Every day around the world thousands of people stand up for an integral economy. Aldo Calliera is the owner of El Alba, a company inserted within the Economy of Communion, involved in the raising of livestock in Santiago, North Argentina.
Work begins early for this country folk, even before the break of dawn. Before the day begins mate is prepared, a typical South American beverage that is meant to be sipped through a silver straw by a group of friends. With each new round, stories are shared and bodies warmed. The owner did not wish to lose this age old tradition of his guachos, and he began to attend the early morning materas, but he was surprised that with his arrival the conversation languished and silence fell on the assembly. It was the same every day.
Guachos are reared in a culture where everyone falls silent when the boss arrives, not because of disappointment but because from the times of the Conquest the worker has been considered inferior to the master.
Thus, Calliera went away each day feeling that he had been given a punch in the stomach, and his heart shrank at the thought at not having been able to penetrate the wall. Gradually his insistence enabled hearts to open and names be shared, all but one: Ernesto’s.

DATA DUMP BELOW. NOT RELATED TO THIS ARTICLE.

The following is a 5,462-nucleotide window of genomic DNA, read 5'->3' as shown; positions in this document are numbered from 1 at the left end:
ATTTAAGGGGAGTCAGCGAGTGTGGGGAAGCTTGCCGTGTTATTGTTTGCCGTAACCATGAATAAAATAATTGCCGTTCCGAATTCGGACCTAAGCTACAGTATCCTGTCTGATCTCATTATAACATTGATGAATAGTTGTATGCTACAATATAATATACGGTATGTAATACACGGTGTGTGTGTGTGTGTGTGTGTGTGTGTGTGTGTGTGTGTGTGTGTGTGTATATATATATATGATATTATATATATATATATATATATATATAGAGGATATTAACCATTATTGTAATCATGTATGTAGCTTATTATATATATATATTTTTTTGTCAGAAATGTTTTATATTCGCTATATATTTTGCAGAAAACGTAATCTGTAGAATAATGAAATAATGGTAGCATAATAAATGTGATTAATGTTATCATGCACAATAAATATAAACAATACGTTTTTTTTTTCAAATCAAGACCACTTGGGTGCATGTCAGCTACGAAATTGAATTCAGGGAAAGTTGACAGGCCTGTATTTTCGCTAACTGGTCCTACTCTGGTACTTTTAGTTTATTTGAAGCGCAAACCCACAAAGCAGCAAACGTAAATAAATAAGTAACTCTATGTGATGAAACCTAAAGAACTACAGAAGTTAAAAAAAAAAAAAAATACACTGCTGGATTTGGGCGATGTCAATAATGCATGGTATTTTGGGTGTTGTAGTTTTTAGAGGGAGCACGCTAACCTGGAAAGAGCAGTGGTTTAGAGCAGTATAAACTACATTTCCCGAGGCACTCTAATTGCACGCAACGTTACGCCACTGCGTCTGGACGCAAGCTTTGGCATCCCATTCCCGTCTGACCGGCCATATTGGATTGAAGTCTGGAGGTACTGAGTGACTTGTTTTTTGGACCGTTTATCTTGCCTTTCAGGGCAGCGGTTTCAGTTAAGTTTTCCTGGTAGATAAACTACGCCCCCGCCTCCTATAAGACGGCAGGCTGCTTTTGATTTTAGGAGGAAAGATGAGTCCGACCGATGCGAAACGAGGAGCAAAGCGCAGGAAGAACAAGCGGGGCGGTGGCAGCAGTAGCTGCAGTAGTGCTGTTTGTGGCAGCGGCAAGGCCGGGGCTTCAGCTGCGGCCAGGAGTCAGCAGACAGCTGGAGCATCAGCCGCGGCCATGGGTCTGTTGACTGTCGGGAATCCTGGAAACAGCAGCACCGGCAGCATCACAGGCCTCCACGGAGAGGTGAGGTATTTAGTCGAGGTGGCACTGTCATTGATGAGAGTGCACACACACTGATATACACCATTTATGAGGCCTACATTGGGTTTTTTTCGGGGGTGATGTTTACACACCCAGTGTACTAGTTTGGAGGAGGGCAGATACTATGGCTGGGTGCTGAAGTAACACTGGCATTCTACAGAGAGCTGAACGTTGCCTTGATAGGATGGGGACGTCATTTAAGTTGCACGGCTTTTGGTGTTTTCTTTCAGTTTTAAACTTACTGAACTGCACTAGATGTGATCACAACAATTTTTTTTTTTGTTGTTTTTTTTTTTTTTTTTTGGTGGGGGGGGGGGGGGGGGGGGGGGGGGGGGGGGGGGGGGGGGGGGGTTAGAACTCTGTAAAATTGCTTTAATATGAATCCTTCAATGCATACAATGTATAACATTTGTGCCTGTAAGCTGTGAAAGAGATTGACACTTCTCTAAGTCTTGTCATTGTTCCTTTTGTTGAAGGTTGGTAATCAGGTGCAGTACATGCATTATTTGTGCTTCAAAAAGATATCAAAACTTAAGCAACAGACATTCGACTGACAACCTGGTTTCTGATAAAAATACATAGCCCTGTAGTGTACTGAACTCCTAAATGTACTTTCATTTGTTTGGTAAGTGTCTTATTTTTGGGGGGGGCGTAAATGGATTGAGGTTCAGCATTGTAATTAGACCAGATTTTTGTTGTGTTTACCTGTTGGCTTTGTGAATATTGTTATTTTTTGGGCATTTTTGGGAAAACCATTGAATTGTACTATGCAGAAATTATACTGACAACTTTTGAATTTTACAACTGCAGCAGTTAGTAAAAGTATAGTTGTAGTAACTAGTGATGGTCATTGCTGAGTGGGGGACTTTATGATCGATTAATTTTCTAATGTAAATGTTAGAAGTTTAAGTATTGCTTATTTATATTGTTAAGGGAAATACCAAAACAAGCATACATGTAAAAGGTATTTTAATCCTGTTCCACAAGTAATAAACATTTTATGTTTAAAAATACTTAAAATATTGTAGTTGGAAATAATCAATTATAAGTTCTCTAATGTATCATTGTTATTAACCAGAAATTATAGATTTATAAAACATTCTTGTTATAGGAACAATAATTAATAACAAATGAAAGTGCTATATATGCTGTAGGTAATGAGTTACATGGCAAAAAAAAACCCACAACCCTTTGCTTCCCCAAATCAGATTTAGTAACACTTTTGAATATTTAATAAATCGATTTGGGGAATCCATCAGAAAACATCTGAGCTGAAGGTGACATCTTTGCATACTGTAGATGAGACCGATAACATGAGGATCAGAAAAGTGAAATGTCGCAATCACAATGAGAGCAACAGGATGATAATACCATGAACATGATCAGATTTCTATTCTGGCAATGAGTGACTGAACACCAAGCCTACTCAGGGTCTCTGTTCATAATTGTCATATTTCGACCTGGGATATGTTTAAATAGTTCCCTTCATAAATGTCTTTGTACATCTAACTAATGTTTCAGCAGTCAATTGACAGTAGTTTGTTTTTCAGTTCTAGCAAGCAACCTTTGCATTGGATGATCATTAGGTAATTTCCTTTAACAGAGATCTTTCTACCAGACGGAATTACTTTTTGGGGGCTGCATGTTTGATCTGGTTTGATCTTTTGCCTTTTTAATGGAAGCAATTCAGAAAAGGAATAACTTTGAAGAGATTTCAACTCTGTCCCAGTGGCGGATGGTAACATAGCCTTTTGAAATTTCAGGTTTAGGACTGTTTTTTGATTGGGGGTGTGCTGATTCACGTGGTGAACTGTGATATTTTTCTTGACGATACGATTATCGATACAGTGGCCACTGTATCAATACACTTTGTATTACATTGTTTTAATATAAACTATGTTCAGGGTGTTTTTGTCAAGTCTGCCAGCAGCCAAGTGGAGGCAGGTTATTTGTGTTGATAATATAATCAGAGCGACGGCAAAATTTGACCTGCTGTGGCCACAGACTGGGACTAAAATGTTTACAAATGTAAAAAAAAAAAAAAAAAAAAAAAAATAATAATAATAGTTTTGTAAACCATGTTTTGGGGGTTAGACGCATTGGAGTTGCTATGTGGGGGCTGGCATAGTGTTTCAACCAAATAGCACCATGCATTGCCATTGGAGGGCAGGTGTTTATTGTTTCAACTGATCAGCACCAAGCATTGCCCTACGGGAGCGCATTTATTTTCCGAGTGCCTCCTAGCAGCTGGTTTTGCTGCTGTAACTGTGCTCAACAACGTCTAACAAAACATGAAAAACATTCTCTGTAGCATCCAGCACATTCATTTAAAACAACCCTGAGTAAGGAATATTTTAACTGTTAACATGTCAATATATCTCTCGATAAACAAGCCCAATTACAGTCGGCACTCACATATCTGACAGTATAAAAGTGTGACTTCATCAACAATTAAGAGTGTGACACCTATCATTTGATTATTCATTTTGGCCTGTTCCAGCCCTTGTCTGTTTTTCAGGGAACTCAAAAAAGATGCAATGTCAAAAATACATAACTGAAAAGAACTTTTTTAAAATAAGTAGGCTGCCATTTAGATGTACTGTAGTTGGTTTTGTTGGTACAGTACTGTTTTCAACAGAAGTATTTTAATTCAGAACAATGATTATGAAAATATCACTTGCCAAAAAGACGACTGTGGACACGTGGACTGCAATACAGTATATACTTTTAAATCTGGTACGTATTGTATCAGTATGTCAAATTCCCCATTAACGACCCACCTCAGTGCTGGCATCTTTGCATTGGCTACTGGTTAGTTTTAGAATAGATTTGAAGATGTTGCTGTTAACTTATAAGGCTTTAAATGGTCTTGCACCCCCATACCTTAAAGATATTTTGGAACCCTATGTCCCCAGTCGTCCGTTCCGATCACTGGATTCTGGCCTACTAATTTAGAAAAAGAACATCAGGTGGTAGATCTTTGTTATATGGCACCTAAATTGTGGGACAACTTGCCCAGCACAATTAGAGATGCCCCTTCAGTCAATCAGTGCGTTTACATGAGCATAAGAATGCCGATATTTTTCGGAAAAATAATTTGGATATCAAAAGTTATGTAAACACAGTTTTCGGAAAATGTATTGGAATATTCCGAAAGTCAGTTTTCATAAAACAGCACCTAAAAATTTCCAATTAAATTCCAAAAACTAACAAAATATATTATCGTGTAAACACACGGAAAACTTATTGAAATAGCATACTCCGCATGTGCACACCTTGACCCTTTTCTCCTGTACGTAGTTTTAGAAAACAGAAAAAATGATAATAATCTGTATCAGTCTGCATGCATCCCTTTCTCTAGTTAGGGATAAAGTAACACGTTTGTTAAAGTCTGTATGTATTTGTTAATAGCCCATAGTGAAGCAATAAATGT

One day, Calliera was programming “the service,” which is the time and location coupling for the production of calves. After the planning session the engineer who was with him, was about to issue orders to the workers, but Calliera stepped in saying: “Leave it to me, to talk to my men.” Then he explained to the workers what had to be done and, instead of simply giving them orders, he asked them for their opinion. Ernesto, whose voice the owner barely knew, spoke up for the first time: “I think that we won’t have any calves next year.” Calliera was doubly surprised and asked why. The answer was simple: there was not enough water for all the animals at the place where he had planned to take them for mating. It might seem that anyone could have said it, but in this culture it is customary to respond “Yes, sir” to one’s boss, even when you disagree.
Callieri relects: “Then I realised that it is only by having an optimistic vision of others that you can draw out the best in them. Only in this way is it possible to find treasures in others that otherwise remain hidden, and to discover the best way to draw them out. Each person’s talents are like virtues that you discover when there is mutual trust.” Needless to say, the Callieri heard Ernesto’s advice and changed the “service” and things went better. . .
The matera had produced a small cultural change that helped everyone to build relationships based on reciprocity that neither workers, nor forefathers would ever have immagined.
Source: EoC online